Writing on the Wall for Internal Combustion

December 7, 2017


Battery prices tumbling. More and more countries, and now, California – preparing to ban Internal Combustion Engines (ICE) in autos.


The kind of battery that powers electric vehicles is now the cheapest it’s ever been thanks to a global ramp-up in production.

Lithium-ion battery packs are selling at an average price of $209 a kilowatt-hour, down 24 percent from a year ago and about a fifth of what it was in 2010, a Bloomberg New Energy Finance survey shows. The rate has further to fall — reaching below $100 a kilowatt-hour by 2025, according to a report by BNEF analyst James Frith.

That’s a magic number for the electric car business. According to Frith, $100 is widely seen as “a tipping point in the adoption of EVs.”

The price estimates are based on a BNEF survey of more than 50 companies, and their decline reflects a rise in battery manufacturing and “the economies of scale that come with it,” the report shows. Developers of stationary storage systems — like the kind that back up rooftop solar panels — can expect to pay 51 percent more than automakers because of much lower order volumes.


Gasoline and diesel-powered vehicle bans are accelerating: China, several European nations, and India have announced bans on internal combustion engine (ICE) vehicle sales will commence between 2025 and 2040. Now, America’s largest vehicle market may join the global trend of banning fossil fuel vehicle sales .

More than 2 million new vehicles were registered in California last year, the most of any state, and 5% of California’s new vehicle sales in the first quarter of 2017 were electric vehicles (EVs). Under a new legislative proposal, every new vehicle sold statewide would have to be zero emission. California Air Resources Board (CARB) Chair Mary Nichols’ recently indicated Governor Jerry Brown has asked CARB to consider banning new ICE sales, and Assemblyman Phil Ting announced he will introduce a bill banning ICE sales by 2040.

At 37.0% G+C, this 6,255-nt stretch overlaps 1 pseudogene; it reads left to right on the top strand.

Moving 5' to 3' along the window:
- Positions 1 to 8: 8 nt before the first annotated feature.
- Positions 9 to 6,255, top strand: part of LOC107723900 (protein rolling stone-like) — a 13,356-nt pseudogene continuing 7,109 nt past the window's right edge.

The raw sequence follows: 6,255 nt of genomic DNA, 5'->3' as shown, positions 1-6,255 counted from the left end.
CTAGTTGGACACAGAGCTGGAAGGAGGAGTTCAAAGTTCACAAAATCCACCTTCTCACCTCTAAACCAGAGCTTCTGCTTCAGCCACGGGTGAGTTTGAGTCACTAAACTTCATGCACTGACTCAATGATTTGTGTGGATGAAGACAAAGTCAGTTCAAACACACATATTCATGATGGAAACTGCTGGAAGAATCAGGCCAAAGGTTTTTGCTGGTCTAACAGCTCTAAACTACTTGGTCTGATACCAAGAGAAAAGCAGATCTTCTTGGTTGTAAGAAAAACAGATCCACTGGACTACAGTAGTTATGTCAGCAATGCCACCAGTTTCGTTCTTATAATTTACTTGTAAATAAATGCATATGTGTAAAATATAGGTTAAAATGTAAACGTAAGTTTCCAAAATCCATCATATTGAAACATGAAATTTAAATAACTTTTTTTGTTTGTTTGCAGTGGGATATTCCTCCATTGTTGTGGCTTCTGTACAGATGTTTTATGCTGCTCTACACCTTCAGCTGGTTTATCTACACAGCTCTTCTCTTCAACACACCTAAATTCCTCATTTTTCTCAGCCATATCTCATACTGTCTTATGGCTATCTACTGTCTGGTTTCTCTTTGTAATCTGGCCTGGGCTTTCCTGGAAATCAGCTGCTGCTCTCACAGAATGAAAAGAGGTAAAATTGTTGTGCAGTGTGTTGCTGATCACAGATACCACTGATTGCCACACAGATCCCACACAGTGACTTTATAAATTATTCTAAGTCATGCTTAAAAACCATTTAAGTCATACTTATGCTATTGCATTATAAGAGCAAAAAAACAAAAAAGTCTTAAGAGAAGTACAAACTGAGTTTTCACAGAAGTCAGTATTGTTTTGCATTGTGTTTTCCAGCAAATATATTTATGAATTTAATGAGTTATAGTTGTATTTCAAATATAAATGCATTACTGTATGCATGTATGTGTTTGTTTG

But even with surging EV sales, is it realistic to mandate all new vehicle sales be electric? And even if this mandate is feasible, is it good policy?  The short answer is yes, it’s feasible, and the benefits will be immense.  But the long answer is that it will require reworking our transportation energy system, along with continued technology innovation and smart public policies.


California’s climate policies have cut electricity emissions 26% since 2014, but transportation emissions have remained stubbornly high.  Passenger vehicle tailpipe emissions grew 4.5% from 2014-2015, increasing transportation’s total share to 37%.  With petroleum refining and oil extraction, that total grows to 50% of statewide emissions.  These trends must be reversed to hit the state’s aggressive target of 40% emissions reductions below 1990 levels by 2030.

California’s 2030 emissions target will only be achieved with large-scale vehicle electrification .  The state’s analysis suggests more than 4 million electrified vehicles must be on the road by then, and CARB Chair Nichols says to meet the state’s the state’s 2050 target, “we have to pretty much replace all combustion with some form of renewable energy by 2040 or 2050.”

Local air pollution and public health concerns are also driving California’s EV embrace.  Motor vehicles are the state’s largest source of poor air quality, contributing to asthma, a host of other health problems, and premature death.  While California has made great progress, residents still suffer from the some of the dirtiest air in America with eight of the worst cities for particulate matter pollution and seven of the worst cities for ozone pollution.

Global economic competitiveness is also at stake for California.  China, the world’s largest auto market, is hastening the electric age of transportation with 336,000 EVs registered in 2016 alone – the most globally – and a suite of government policies which increase that number daily.

While some consider banning ICEs a heavy-handed government mandate, this and other EV transition policies could end up being smart economic policy.  California is already showing clean technology manufacturing upside from the transition.  The state’s vehicle exports value increased three-fold over 2013-2016, from $600 million to $2 billion, largely driven by Tesla sales.  Meanwhile, Tesla’s Model 3 reached new performance milestones, such as a 310-mile range battery option, and will exponentially increase output from Tesla’s in-state manufacturing facilities.


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